Parliament is right in rejecting Supreme Court judgment
Posted on February 5th, 2013

H. L. D. Mahindapala

Now that the sound and fury of the brouhaha about the former Chief Justice Shirani Bandaranayake have subsided it is time look back and assess not only the triumph of the Legislature over the Judiciary but also why the legal pundits who backed the doomed case failed, particularly in cooking up legal fictions to make the guilty look innocent.

The first significant outcome to be noted is the inevitability of the clash between the Legislature and the Judiciary. Both were testing each others’ nerves for some time. The two major contests — one with Chief Justice Neville Samarakone and the other with Chief Justice Sarath N. Silva — petered out earlier without climaxing in a dramatic legal contest. The head-on clash arose when the former Chief Justice, Shirani Bandaranayake, challenged the authority of the Parliamentary Select Comittee  (PSC)  to judge her on 14 allegations accusing her of misbehviour. Though she fronted up before the PSC she had also mounted a legal challenge arguing that Parliament had no authority to judge her. But it was common knowledge that Article 107 (3) of the Constitution — the supreme law of the land — had given Parliament the option of judging the conduct of judges accused of “misbehaviour or incapacity” either “by law or by Standing Orders”. The Parliament   following the precedents established before,  decided to judge her through a PSC.

So there were two processes in motion dealing with her case. When her case came up before the Judiciary the bench grabbed the opportunity to play its role of the interpreter/ judge knowing that it had the power to tilt the case in favour of  one or the other. Earlier the Judiciary decided to intervene, somewhat craftily,  and requested Parliament not to proceed with the impeachment until it had decided on the constitutionality of Parliament sitting in judgment over judges. This was the first error of judgment. The Judiciary was deliberately intervening in the “powers of Parliament and of its Members” despite Article 4 (c) saying that Parliament is out of bounds for courts. According to the Constitution — and also according to precedents established in  Sri Lanka and abroad — the Legislature was empowered to sit as an ad hoc quasi-judicial body authorised to investigate and report on  charges levelled against judges. In Sri  Lanka  that power was vested in the Standing Orders  by the law stated explicity in the Constitution — i.e., Article 107. Parliament’s reaction was predictable. It rejected this intervention saying that the Judiciary had no power to intervene in “the powers of Parliament or its Members” (Article 4 (c). )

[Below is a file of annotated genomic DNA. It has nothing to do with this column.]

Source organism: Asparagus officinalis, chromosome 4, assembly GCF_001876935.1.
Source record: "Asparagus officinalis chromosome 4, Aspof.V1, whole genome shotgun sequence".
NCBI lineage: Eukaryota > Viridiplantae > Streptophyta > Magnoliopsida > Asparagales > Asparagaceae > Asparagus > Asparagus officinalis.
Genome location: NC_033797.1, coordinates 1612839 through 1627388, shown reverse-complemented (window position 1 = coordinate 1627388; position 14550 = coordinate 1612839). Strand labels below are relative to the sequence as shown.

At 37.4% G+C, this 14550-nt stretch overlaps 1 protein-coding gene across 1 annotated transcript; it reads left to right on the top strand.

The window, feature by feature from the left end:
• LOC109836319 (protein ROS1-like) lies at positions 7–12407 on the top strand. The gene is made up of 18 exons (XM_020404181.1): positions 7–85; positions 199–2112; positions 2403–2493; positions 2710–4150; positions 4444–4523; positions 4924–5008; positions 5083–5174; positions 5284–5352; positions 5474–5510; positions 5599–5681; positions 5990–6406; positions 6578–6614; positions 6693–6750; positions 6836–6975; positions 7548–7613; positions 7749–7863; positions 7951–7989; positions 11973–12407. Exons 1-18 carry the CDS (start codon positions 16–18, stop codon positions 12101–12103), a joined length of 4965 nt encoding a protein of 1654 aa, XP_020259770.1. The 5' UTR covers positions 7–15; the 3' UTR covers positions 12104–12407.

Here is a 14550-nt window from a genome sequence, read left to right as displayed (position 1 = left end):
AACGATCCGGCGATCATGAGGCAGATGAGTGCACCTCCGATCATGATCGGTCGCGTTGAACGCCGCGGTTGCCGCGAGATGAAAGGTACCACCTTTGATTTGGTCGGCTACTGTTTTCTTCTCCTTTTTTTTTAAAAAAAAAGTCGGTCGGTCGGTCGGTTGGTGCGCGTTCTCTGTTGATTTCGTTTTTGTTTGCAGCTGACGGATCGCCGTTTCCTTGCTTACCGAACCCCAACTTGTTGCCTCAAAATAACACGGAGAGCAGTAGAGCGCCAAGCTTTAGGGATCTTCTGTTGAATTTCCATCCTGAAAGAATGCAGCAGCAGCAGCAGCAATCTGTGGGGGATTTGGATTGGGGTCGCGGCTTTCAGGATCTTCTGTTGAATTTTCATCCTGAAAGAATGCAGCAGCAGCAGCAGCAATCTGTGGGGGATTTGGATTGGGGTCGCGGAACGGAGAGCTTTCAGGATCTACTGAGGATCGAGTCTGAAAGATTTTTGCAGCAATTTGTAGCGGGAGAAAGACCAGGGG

With both parties refusing to budge the inevitable occurred: the two institutions were going at each other like two engines speeding from two opposite ends of the same rail track. The crunch came when the Supreme Court quashed the findings of the PSC as being null and void saying that it does not have the legal power or authority to sit in judgment over judges. The underlying argument for this move was that only courts, tribunals and other institutions established by law could try judges and not the Legislature which has no judicial powers. In the heat of the contest it was obvious that both institutions were claiming to be superior to the other.

The Judiciary, relying on Article 125, proceeded on the basis that it had the “sole and exclusive jurisdiction to hear and determine any question relating to the interpretation of the Constitution.” There is no doubt that Article 125 gives the Judiciaray the ultimate power of interpretation. But the snag is in the open -ended space available for the Judiciary to interpret the law according to its perceptions/ biases / political  and personal agendas — all of which are characteristics inherent in the Judiciary despite its claim to be objective.  The aboslutely horrendous perversions of the judiciary were revealed by senior judges at the last annual session of Magistrates and Judges held on Decemeber 22, 2012.  

In the context in which the contest was played out between the Legislature and the Judiciary the natural tendency would be for the interpreters (i.e, the judges) to interpret the law in order to strengthen their grip as the superior force that can quash the  Legislature, particularly when the tenure of judges and the overall interests of the judiciary as a separate and independent arm of the state  — an issue labelled as “the independence of the judiciary” — were  seen to be at stake.